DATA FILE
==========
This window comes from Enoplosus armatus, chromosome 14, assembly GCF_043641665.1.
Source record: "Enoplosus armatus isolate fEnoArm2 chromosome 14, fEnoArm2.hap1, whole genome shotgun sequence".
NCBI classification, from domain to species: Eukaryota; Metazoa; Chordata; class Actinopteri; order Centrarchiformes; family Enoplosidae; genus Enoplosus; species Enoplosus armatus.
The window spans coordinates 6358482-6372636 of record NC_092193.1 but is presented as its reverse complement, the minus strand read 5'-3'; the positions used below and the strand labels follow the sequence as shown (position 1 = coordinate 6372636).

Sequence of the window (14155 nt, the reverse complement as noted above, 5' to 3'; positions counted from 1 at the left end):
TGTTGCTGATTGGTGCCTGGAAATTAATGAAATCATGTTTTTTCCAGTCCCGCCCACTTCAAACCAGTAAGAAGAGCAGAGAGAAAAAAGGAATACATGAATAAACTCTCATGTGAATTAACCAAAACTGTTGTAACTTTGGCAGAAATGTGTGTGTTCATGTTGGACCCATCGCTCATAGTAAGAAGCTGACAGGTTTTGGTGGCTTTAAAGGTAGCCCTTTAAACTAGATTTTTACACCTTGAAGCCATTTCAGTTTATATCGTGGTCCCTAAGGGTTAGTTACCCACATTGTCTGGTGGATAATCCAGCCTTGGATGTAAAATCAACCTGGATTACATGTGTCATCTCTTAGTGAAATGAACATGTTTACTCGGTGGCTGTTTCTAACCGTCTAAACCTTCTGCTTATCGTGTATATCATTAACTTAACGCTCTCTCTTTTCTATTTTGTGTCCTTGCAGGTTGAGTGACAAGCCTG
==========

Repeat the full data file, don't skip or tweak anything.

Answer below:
This window comes from Enoplosus armatus, chromosome 14, assembly GCF_043641665.1.
Source record: "Enoplosus armatus isolate fEnoArm2 chromosome 14, fEnoArm2.hap1, whole genome shotgun sequence".
NCBI classification, from domain to species: Eukaryota; Metazoa; Chordata; class Actinopteri; order Centrarchiformes; family Enoplosidae; genus Enoplosus; species Enoplosus armatus.
The window spans coordinates 6358482-6372636 of record NC_092193.1 but is presented as its reverse complement, the minus strand read 5'-3'; the positions used below and the strand labels follow the sequence as shown (position 1 = coordinate 6372636).

Sequence of the window (14155 nt, the reverse complement as noted above, 5' to 3'; positions counted from 1 at the left end):
TGTTGCTGATTGGTGCCTGGAAATTAATGAAATCATGTTTTTTCCAGTCCCGCCCACTTCAAACCAGTAAGAAGAGCAGAGAGAAAAAAGGAATACATGAATAAACTCTCATGTGAATTAACCAAAACTGTTGTAACTTTGGCAGAAATGTGTGTGTTCATGTTGGACCCATCGCTCATAGTAAGAAGCTGACAGGTTTTGGTGGCTTTAAAGGTAGCCCTTTAAACTAGATTTTTACACCTTGAAGCCATTTCAGTTTATATCGTGGTCCCTAAGGGTTAGTTACCCACATTGTCTGGTGGATAATCCAGCCTTGGATGTAAAATCAACCTGGATTACATGTGTCATCTCTTAGTGAAATGAACATGTTTACTCGGTGGCTGTTTCTAACCGTCTAAACCTTCTGCTTATCGTGTATATCATTAACTTAACGCTCTCTCTTTTCTATTTTGTGTCCTTGCAGGTTGAGTGACAAGCCTG